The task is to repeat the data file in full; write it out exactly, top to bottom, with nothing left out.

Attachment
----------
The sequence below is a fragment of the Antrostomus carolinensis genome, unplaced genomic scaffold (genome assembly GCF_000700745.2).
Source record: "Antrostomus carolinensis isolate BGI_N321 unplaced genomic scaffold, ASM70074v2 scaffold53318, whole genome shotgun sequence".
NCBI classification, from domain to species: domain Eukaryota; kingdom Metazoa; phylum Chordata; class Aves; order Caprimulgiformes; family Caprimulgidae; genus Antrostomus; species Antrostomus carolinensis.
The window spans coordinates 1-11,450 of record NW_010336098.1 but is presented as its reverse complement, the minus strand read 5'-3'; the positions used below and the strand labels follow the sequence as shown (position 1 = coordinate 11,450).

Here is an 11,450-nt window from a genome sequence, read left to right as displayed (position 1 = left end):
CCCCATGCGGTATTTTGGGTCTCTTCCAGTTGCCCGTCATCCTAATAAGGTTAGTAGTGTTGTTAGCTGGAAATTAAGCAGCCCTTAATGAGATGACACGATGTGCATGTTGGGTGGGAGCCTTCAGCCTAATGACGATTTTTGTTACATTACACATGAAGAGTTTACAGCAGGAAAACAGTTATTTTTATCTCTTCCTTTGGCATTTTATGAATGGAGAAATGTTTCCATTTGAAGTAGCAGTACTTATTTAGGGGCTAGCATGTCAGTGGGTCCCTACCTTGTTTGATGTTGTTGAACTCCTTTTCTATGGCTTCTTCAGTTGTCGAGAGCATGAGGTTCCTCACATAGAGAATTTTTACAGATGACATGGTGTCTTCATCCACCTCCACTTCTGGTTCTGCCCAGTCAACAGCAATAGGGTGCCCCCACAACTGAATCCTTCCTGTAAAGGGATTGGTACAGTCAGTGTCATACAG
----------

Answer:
The sequence below is a fragment of the Antrostomus carolinensis genome, unplaced genomic scaffold (genome assembly GCF_000700745.2).
Source record: "Antrostomus carolinensis isolate BGI_N321 unplaced genomic scaffold, ASM70074v2 scaffold53318, whole genome shotgun sequence".
NCBI classification, from domain to species: domain Eukaryota; kingdom Metazoa; phylum Chordata; class Aves; order Caprimulgiformes; family Caprimulgidae; genus Antrostomus; species Antrostomus carolinensis.
The window spans coordinates 1-11,450 of record NW_010336098.1 but is presented as its reverse complement, the minus strand read 5'-3'; the positions used below and the strand labels follow the sequence as shown (position 1 = coordinate 11,450).

Here is an 11,450-nt window from a genome sequence, read left to right as displayed (position 1 = left end):
CCCCATGCGGTATTTTGGGTCTCTTCCAGTTGCCCGTCATCCTAATAAGGTTAGTAGTGTTGTTAGCTGGAAATTAAGCAGCCCTTAATGAGATGACACGATGTGCATGTTGGGTGGGAGCCTTCAGCCTAATGACGATTTTTGTTACATTACACATGAAGAGTTTACAGCAGGAAAACAGTTATTTTTATCTCTTCCTTTGGCATTTTATGAATGGAGAAATGTTTCCATTTGAAGTAGCAGTACTTATTTAGGGGCTAGCATGTCAGTGGGTCCCTACCTTGTTTGATGTTGTTGAACTCCTTTTCTATGGCTTCTTCAGTTGTCGAGAGCATGAGGTTCCTCACATAGAGAATTTTTACAGATGACATGGTGTCTTCATCCACCTCCACTTCTGGTTCTGCCCAGTCAACAGCAATAGGGTGCCCCCACAACTGAATCCTTCCTGTAAAGGGATTGGTACAGTCAGTGTCATACAG